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    In the story of our first parents, Adam and Eve fell to the serpent’s temptation to eat the fruit of the tree of the knowledge of good and evil. That simple snack changed history.

    Ignoring that the apple could have just as well been a pear, peach or even a banana from which they took a bite, Adam and Eve became mortal. This act was a scene in the drama of Genesis, and the bigger picture of the fall of man.

    Isn’t it interesting that today it is again what we eat that pushes us into a second mortal state? This time it is the nutritional fall of man, woman and child.

    Our current eating habits would shock our great-grandparents and cause our first parents to think they had been kicked out of paradise. True, Oreos are 100 years old, but that may have been when all the problems with our diets started. Nowadays we consume everything and anything that brings a multitude of harm to our bodies. Had today’s pseudo-food been in the Garden of Eden, Mom and Dad would have fallen further and faster by eating the Doritos, Coke or Snickers, and the fig leaves wouldn’t have fit.

    We have in our country a growing famine of malnourishment. Historically, we think of the plagues of starvation around the world brought into our homes by distressing pictures of skeletal children. My mother encouraged us to clean our plates because there were hungry children in China. Her message was timely considering millions starved under Mao Zedong’s Great Leap Forward.

    Subsequent generations of parents have used Biafra, Ethiopia, Sudan, North Korea and Somalia to exhort kids into finishing cauliflower and pea casseroles.

    These nations’ plight is a calorie-poor malnutrition. Our predicament is different. Ours is a calorie-rich malnutrition. Their crisis of calories lowers the body’s immune system. Our crisis of excessive calories intensifies the body’s immune reactions.

    This means we are less likely to die from infectious diarrhea, but unfortunately, it means we are more likely to succumb to diseases of inflammation. Inflammation is a general term for a variety of operations the body performs to fight against disease. It is also the mechanism of healing and repair. Unfortunately, it is like so many other examples of too much of a good thing can do us in.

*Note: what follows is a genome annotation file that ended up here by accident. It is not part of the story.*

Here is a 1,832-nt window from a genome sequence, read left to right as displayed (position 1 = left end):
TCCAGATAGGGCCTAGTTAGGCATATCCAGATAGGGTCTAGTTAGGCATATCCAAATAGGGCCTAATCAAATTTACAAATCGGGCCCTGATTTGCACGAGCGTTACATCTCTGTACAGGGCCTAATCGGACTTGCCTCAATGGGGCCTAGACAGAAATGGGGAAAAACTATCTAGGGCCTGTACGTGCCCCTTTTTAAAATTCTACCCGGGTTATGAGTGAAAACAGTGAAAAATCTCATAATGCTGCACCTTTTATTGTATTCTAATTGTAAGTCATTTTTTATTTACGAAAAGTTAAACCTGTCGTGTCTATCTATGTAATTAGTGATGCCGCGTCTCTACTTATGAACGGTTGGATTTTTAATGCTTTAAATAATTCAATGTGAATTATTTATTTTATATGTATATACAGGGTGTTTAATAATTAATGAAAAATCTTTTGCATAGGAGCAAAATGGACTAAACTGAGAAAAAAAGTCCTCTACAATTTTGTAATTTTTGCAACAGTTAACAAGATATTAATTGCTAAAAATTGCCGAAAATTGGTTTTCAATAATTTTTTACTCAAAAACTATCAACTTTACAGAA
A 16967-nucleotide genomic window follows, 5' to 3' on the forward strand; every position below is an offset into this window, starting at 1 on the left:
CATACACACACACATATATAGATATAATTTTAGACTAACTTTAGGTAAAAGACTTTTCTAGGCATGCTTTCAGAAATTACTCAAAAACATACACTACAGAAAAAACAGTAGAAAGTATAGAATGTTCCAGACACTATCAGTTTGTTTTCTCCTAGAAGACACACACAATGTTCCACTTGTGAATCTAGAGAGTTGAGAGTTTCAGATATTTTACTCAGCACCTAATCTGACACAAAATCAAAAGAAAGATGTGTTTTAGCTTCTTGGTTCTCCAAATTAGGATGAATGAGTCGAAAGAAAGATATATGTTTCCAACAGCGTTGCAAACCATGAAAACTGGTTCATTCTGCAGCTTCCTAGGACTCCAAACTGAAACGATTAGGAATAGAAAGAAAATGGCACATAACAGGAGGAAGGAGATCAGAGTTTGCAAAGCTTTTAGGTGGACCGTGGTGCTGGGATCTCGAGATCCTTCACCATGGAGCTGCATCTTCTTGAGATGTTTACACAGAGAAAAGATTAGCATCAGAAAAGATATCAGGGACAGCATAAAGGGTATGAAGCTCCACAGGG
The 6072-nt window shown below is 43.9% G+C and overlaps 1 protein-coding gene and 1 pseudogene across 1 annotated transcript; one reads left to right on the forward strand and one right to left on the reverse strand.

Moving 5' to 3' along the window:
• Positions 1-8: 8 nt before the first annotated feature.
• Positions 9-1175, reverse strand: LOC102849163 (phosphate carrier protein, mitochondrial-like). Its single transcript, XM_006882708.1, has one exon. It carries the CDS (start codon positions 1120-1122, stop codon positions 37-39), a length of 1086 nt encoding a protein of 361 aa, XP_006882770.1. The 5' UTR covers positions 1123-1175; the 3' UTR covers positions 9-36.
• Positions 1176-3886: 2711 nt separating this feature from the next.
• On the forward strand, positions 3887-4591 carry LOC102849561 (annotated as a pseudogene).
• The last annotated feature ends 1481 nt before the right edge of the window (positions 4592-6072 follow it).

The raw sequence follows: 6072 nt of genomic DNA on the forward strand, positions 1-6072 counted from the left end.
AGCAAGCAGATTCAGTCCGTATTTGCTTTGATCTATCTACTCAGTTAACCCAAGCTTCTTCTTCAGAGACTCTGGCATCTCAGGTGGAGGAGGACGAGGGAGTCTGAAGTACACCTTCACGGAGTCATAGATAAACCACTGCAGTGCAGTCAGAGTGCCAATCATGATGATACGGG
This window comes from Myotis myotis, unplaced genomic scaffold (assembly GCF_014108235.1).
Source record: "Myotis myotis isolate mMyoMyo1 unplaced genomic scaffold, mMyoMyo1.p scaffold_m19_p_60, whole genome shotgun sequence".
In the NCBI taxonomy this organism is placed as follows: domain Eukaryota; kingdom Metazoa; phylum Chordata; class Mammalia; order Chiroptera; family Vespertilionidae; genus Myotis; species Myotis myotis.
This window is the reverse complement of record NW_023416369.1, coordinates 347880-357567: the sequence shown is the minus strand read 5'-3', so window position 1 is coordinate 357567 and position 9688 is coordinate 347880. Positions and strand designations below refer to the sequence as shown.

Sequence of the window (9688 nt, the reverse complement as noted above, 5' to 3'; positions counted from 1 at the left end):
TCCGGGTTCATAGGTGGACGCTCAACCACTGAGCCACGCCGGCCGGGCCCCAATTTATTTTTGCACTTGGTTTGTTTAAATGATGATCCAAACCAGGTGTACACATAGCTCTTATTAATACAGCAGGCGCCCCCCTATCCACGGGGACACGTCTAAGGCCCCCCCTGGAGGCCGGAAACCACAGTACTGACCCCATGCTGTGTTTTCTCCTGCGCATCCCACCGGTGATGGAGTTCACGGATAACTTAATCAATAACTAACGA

This is where our eating habits come into the picture. Diets low in Omega 3 and high in Omega 6, corn oil, accelerate the drive to more inflammation. One critical aspect of inflammation is oxidative stress and its damage from what are called oxygen radicals. In nature, the O2 molecule separates and the individual O's rust everything in sight. The same oxygen that we need to live damages our body’s multiple parts.

    The Lone Rangers that come to the rescue are molecules that neutralize these radicals. The heroes are the antioxidants that we all read about. They are radical scavengers binding to the oxidizing agents. Natural antioxidants are found in the fruits and vegetables that we don’t eat.

    Cancers of all sorts, diabetes, heart disease, asthma and arthritis have been shown in one way or another to be influenced greatly by what we eat. Our stressful lifestyles also enhance the oxidative process. Depression and anxiety may have some origins in our diets and the inflammation that happens within the brain.

    One of the more controversial conditions that has accelerated beyond imagination is autism. There are authors who argue that cellular evidence of inflammation is found in the brains of children with this disorder of speech, social interaction and sensory integration. Some experts are vocal in their opinions of the role of food in the contribution to genetically susceptible children.

    So unless we want to continue to fall, we had better start eating the fruits and vegetables that can counteract the consequences of mortality. Maybe this time we need the serpent to tempt us to eat broccoli.

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    Joseph Cramer, M.D., is a fellow of the American Academy of Pediatrics, a practicing pediatrician for 30 years and an adjunct professor of pediatrics at the University of Utah. He can be reached at [email protected].